I don’t sleep at all well, due in part to the unfamiliar surroundings. We begin our morning tour with a visit to the ghats at Pashupatinath. The bus drops us at the beginning of a dusty track that passes a line of small shops selling souvenirs and brightly-coloured dye powder. We are introduced to a bewildering cast of Hindu gods in the temple area up on the hillside east of the river, and, compounded with my lack of sleep, it’s all too much to take in. We pause a while, watching the cremations on the bank of the river opposite, and the monkeys shimmying from rooftop to rooftop by way of the connecting power cables.
Our next port of call is the Buddhist stupa at Bouddanath, one of the world’s largest. Following protocol, we walk clockwise around the imposing domed structure, which is topped by a tall spire. On each of the four sides of the spire is painted the eyes of the Buddha. I surprise Ray with my apparent religious zeal by removing my sandals, but actually it is because the stitching of one of the straps has broken and I can’t keep them on. Not bad for day one of the holiday.
A gigantic Buddha gazes down on us inside the monastery next to the square, and the Dalai Lama looks on benevolently from a framed photograph beneath. In a separate room next door, a gargantuan prayer wheel slowly turns, striking a bell once on each revolution.
We return to the city centre, to Durbar Square for lunch. Siling leads us to a quiet rooftop café in the south-east corner that serves a decent fried rice with chicken. Just across the square is the Kumari Chowk, where James is very keen to catch a glimpse of the ‘living goddess’, a prepubescent girl who lives inside the Chowk and whose feet are never allowed to touch the ground. A little further around the corner is a collection of yet more shrines, including a particularly disturbing image of ‘angry Shiva’.
It’s all starting to get a bit too much again as we squeeze into taxis to take us up the hill to the west of the city for Swayambhu, the ‘monkey temple’. The road even within the city is potholed and we are bumped and rolled down a series of narrow streets, at one point backing up to an electronic rendition of “Jingle Bells” and trying a different route. We approach the stupa from the rear entrance. Prayer flags in five colours are fluttering in the breeze—blue, red, green, yellow, and white, representing the five elements—space, fire, air, earth, and water.
The stupa itself is not dissimilar to the one at Bouddanath, but the view albeit smoggy over Kathmandu makes the climb worthwhile. Chest-thumping drums and sounds evocative of dinosaur indigestion emanate from the back room of a monastery bordering onto the square. Inside, red-robed monks are chanting, banging drums, and occasionally blowing into trumpets. The sources of the colonic-noises are a pair of 10-foot conical wooden trumpets, blown by two elderly monks sitting at one end of the chamber.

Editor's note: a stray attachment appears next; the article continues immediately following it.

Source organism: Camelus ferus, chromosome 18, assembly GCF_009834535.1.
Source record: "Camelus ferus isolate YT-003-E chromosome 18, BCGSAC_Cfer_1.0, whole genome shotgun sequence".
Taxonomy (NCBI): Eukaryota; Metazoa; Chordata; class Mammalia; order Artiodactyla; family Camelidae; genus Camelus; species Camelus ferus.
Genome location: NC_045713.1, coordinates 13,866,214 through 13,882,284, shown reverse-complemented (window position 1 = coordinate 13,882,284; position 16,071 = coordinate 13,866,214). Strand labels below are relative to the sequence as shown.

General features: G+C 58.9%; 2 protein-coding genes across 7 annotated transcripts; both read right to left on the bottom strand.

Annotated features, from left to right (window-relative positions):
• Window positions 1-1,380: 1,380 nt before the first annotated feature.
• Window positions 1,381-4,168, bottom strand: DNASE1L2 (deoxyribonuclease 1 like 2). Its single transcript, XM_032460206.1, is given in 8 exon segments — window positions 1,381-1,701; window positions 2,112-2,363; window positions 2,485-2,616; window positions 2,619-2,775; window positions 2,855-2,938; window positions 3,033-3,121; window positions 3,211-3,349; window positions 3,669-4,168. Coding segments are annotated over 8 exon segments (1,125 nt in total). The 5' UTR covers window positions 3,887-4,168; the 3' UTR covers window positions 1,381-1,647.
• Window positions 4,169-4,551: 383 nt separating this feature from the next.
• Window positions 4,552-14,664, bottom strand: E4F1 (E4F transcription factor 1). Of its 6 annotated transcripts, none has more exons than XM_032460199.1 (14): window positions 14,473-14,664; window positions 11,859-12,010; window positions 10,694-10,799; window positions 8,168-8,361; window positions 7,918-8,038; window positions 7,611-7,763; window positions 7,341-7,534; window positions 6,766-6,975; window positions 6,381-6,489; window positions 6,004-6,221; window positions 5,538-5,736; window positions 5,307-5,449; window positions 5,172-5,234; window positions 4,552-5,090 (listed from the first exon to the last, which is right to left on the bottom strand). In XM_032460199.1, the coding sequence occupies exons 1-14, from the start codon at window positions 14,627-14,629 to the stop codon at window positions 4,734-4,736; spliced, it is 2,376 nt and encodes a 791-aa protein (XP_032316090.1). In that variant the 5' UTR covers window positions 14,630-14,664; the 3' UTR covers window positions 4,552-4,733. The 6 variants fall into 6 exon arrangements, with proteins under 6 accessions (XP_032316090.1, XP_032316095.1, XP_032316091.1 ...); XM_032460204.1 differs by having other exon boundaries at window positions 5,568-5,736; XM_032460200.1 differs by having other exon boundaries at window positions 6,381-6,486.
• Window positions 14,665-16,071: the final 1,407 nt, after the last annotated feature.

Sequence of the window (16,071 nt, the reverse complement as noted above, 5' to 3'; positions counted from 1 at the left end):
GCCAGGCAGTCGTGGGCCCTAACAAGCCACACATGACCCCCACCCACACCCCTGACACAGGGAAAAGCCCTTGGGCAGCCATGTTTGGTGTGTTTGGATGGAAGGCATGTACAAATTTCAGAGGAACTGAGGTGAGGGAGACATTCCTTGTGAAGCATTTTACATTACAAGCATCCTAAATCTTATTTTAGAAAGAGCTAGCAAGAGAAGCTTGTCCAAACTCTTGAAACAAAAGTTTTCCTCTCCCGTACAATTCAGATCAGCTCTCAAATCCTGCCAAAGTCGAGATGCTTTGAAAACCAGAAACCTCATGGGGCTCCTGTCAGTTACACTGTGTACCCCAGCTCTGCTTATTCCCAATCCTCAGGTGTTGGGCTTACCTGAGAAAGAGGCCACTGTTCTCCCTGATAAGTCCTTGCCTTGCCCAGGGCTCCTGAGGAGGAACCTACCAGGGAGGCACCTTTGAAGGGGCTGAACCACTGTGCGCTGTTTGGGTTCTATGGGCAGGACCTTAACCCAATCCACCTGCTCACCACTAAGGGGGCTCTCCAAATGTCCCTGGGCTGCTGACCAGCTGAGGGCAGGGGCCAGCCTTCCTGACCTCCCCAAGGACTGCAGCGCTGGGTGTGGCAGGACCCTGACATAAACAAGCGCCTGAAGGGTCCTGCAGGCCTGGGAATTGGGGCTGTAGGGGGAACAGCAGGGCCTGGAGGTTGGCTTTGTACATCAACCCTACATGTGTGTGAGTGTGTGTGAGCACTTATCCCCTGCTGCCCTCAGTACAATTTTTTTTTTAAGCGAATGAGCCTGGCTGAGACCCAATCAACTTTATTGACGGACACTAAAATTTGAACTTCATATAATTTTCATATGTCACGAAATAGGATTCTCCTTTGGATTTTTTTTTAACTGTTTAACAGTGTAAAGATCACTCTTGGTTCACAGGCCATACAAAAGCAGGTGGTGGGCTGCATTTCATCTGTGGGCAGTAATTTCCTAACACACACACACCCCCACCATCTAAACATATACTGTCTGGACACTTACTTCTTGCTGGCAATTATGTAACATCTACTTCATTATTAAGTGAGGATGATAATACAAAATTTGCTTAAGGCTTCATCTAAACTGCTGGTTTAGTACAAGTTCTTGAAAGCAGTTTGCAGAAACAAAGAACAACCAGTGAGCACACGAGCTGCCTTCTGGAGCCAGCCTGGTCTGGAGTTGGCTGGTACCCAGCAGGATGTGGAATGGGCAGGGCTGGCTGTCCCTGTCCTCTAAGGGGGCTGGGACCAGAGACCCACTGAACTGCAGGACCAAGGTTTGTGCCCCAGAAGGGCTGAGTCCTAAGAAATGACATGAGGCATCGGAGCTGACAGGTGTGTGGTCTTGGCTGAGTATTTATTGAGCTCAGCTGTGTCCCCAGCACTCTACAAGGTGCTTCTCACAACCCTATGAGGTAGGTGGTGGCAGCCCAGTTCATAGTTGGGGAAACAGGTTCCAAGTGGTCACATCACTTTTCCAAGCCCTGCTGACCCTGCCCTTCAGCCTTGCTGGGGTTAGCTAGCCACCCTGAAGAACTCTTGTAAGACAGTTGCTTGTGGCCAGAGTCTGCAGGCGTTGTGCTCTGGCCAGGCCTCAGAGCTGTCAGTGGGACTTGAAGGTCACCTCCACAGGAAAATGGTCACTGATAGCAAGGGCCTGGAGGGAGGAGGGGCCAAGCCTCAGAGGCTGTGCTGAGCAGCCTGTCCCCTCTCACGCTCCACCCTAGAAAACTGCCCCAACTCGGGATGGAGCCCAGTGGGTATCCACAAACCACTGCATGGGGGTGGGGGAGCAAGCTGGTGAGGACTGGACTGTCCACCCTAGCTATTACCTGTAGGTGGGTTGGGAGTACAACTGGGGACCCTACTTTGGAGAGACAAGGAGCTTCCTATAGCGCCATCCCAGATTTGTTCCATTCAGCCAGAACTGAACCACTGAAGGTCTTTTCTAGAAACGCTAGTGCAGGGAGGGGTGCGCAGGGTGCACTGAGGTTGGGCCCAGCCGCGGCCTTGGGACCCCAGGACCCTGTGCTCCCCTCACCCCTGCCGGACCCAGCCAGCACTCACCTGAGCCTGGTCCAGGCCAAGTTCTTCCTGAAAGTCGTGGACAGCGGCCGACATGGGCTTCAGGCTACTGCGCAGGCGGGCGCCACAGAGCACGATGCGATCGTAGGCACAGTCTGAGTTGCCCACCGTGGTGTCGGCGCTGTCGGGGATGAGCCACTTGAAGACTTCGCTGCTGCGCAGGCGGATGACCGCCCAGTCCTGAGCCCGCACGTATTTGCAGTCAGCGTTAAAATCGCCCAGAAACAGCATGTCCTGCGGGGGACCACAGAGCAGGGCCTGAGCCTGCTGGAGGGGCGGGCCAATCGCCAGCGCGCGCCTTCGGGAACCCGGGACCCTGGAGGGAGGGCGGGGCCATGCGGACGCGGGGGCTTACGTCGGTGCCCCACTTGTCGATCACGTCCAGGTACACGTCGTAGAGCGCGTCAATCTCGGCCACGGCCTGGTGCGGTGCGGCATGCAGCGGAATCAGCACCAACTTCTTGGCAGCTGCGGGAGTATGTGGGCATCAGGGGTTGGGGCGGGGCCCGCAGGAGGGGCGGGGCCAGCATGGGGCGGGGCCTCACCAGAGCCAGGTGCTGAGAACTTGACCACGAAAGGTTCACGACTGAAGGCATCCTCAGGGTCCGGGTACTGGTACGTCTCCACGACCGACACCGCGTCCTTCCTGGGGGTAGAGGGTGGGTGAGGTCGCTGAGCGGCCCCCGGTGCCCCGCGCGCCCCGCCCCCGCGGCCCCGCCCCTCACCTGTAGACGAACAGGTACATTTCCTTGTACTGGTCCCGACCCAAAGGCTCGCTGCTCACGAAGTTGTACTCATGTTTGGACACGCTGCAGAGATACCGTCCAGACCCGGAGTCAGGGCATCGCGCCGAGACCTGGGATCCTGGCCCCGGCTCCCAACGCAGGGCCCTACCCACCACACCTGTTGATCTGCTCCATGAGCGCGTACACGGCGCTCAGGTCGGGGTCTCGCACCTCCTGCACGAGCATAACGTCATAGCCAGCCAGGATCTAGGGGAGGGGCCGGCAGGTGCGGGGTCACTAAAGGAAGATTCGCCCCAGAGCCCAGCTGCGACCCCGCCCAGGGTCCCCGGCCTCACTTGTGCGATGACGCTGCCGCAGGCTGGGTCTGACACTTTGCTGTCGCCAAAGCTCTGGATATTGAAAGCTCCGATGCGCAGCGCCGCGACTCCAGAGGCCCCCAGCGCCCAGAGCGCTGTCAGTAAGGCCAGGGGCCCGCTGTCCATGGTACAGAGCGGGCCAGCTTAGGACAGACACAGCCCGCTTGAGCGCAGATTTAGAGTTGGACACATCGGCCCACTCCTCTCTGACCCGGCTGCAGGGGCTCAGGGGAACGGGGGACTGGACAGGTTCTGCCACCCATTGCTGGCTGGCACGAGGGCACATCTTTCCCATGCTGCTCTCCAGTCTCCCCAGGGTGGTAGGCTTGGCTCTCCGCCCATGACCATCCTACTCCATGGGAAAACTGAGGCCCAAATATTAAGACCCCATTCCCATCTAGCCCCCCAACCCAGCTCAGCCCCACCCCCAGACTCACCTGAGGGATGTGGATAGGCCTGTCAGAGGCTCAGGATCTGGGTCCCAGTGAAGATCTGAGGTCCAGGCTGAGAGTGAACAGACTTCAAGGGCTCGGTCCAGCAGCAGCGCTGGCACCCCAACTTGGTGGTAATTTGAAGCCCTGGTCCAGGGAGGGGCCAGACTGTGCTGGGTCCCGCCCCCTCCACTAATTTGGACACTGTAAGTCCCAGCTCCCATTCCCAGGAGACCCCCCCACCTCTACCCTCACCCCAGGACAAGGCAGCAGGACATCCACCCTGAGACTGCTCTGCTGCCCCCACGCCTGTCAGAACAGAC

We descend an unnervingly steep and long stone staircase in the direction of the city. Monkeys, beggars, and hawkers all try to attract the attention of tourists in the hope of reward. A mother monkey watches patiently as her baby tries to climb a Buddha figure, repeatedly sliding back down the polished surface. After several minutes of this game, the baby is unceremoniously scooped up by the mother and carried off.
The taxi back to Durbar Square costs us 200 Rs, although we could probably have got it for 150. There is a confusing array of notes—1, 2, 5, 10, 20, 50, 100, 200, 500, and 1000. In mitigation, the exchange rate makes one rupee worth very close to one penny. The smaller notes are so creased and dirty as to all but obliterate their identity.
Back in Durbar Square, James makes another attempt to see the Kumari and receive her blessing. Meanwhile I wait outside on the steps of the Trailokya Mohan, a three-roofed pagoda dedicated to Vishnu the sustainer, the second of the Hindu ‘Trimurti’. (The other two are Brahma the creator and Shiva the destroyer.) There is much going on to watch in the square, but the constant stream of hawkers who try to engage me in conversation before striking for the kill grows tiresome. When James emerges he is disappointed—only the briefest sighting for his efforts.
We find our way back to the hotel fairly easily on foot and all meet up again for dinner in the hotel restaurant. Valerie, local Exodus organiser, puts in an appearance to brief us on the trek and to hand out maps.